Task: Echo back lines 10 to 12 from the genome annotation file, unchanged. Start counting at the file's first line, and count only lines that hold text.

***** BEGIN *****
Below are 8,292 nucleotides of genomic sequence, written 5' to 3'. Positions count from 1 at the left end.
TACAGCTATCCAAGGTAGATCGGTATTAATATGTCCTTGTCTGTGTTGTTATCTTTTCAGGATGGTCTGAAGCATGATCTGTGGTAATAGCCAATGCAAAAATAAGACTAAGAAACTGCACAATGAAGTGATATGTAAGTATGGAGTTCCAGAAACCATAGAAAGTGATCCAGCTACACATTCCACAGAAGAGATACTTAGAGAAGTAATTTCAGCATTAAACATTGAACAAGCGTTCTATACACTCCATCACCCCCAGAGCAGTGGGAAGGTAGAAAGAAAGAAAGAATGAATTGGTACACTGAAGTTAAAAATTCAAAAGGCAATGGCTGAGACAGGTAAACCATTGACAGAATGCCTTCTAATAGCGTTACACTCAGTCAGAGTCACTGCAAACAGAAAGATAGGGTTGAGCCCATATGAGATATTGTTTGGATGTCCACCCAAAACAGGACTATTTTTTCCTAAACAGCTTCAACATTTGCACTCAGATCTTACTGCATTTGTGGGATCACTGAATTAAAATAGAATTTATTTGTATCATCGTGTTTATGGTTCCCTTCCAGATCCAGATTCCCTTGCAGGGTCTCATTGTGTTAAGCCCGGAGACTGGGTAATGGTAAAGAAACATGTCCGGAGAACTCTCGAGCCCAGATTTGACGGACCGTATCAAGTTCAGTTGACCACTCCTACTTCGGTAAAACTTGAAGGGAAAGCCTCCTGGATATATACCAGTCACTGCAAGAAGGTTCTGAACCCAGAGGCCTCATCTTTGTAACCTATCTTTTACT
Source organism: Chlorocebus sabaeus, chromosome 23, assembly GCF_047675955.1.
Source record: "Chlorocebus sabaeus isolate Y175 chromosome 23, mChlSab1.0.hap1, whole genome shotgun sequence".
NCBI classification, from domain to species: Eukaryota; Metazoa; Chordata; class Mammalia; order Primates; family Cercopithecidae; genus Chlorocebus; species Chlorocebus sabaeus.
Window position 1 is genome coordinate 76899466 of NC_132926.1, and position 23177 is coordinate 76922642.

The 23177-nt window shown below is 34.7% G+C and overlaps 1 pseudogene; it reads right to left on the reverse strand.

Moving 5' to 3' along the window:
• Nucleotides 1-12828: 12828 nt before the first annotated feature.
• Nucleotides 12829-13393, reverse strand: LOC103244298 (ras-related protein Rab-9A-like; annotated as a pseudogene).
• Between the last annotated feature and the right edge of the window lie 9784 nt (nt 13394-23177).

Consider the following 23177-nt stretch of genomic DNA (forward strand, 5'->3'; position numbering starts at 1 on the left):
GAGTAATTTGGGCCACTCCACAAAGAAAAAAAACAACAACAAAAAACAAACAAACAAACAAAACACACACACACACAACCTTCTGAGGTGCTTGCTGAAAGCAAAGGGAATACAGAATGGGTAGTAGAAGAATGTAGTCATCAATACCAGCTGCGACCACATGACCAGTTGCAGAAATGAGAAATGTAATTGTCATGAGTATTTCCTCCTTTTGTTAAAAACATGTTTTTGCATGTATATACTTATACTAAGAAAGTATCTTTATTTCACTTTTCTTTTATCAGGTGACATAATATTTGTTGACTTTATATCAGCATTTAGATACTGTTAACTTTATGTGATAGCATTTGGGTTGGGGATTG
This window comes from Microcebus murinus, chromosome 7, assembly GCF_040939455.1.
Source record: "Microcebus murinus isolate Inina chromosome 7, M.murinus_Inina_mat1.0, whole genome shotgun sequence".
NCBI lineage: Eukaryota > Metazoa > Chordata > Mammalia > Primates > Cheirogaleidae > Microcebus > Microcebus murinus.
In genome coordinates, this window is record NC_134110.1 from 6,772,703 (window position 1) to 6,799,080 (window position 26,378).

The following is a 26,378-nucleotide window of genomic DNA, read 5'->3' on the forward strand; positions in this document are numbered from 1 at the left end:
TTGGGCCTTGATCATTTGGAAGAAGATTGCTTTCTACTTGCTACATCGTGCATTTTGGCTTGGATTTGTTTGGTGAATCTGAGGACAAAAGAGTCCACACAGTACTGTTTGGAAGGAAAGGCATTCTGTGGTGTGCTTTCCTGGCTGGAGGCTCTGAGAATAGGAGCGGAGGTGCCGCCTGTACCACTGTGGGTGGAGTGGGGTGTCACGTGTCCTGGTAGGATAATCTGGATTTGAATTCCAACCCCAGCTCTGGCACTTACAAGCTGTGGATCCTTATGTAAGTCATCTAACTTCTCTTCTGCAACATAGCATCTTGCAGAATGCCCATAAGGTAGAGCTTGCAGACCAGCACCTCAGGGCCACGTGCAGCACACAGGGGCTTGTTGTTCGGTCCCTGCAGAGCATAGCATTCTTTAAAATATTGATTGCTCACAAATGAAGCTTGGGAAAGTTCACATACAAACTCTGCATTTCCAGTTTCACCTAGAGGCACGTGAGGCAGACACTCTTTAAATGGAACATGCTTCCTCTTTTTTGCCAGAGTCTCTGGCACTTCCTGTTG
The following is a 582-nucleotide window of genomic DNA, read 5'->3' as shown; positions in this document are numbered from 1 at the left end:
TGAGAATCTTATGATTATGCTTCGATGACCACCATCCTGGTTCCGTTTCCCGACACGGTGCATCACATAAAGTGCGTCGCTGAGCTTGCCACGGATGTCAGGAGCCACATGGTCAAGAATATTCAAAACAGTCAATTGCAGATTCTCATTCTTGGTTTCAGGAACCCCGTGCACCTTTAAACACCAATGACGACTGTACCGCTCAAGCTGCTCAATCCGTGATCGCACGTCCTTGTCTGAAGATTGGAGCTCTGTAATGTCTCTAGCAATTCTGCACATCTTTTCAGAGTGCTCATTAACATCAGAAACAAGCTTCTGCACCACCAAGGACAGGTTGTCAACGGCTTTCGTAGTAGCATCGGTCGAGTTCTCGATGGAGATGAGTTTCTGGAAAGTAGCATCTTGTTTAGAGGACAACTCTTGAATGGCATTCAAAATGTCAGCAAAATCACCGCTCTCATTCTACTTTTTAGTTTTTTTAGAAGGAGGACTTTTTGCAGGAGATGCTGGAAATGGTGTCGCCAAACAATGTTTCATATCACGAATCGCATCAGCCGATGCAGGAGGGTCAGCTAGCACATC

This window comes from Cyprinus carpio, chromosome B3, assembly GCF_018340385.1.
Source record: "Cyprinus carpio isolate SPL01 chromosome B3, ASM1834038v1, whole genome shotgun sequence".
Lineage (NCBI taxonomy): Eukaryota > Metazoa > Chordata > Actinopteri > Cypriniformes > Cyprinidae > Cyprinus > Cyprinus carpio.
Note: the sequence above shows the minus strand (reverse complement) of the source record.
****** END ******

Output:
• Nucleotides 12829-13393, reverse strand: LOC103244298 (ras-related protein Rab-9A-like; annotated as a pseudogene).
• Between the last annotated feature and the right edge of the window lie 9784 nt (nt 13394-23177).

Consider the following 23177-nt stretch of genomic DNA (forward strand, 5'->3'; position numbering starts at 1 on the left):